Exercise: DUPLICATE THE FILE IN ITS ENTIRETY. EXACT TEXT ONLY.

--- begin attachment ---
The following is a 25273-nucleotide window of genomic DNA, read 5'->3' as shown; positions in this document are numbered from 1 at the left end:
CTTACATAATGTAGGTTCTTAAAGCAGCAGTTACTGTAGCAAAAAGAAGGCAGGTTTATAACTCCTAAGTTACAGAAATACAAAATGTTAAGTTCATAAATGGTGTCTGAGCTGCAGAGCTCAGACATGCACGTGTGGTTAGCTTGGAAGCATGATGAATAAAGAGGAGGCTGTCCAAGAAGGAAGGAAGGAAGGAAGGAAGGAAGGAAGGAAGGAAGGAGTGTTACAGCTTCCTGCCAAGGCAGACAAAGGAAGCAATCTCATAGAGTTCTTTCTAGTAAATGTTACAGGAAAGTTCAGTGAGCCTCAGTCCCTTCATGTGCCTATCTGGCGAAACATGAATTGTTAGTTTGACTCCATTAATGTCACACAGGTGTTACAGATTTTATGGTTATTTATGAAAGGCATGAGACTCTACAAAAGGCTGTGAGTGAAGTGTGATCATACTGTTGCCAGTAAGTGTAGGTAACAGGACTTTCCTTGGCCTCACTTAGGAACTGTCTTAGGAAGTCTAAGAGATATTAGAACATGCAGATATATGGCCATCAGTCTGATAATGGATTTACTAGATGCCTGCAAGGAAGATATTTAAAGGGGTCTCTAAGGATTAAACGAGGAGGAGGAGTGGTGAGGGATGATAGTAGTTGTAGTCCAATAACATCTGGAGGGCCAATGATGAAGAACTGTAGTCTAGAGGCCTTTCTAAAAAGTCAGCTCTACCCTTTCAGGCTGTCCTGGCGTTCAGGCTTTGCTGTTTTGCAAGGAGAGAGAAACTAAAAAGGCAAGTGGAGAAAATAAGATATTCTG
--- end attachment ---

The following is a 25273-nucleotide window of genomic DNA, read 5'->3' as shown; positions in this document are numbered from 1 at the left end:
CTTACATAATGTAGGTTCTTAAAGCAGCAGTTACTGTAGCAAAAAGAAGGCAGGTTTATAACTCCTAAGTTACAGAAATACAAAATGTTAAGTTCATAAATGGTGTCTGAGCTGCAGAGCTCAGACATGCACGTGTGGTTAGCTTGGAAGCATGATGAATAAAGAGGAGGCTGTCCAAGAAGGAAGGAAGGAAGGAAGGAAGGAAGGAAGGAAGGAAGGAGTGTTACAGCTTCCTGCCAAGGCAGACAAAGGAAGCAATCTCATAGAGTTCTTTCTAGTAAATGTTACAGGAAAGTTCAGTGAGCCTCAGTCCCTTCATGTGCCTATCTGGCGAAACATGAATTGTTAGTTTGACTCCATTAATGTCACACAGGTGTTACAGATTTTATGGTTATTTATGAAAGGCATGAGACTCTACAAAAGGCTGTGAGTGAAGTGTGATCATACTGTTGCCAGTAAGTGTAGGTAACAGGACTTTCCTTGGCCTCACTTAGGAACTGTCTTAGGAAGTCTAAGAGATATTAGAACATGCAGATATATGGCCATCAGTCTGATAATGGATTTACTAGATGCCTGCAAGGAAGATATTTAAAGGGGTCTCTAAGGATTAAACGAGGAGGAGGAGTGGTGAGGGATGATAGTAGTTGTAGTCCAATAACATCTGGAGGGCCAATGATGAAGAACTGTAGTCTAGAGGCCTTTCTAAAAAGTCAGCTCTACCCTTTCAGGCTGTCCTGGCGTTCAGGCTTTGCTGTTTTGCAAGGAGAGAGAAACTAAAAAGGCAAGTGGAGAAAATAAGATATTCTG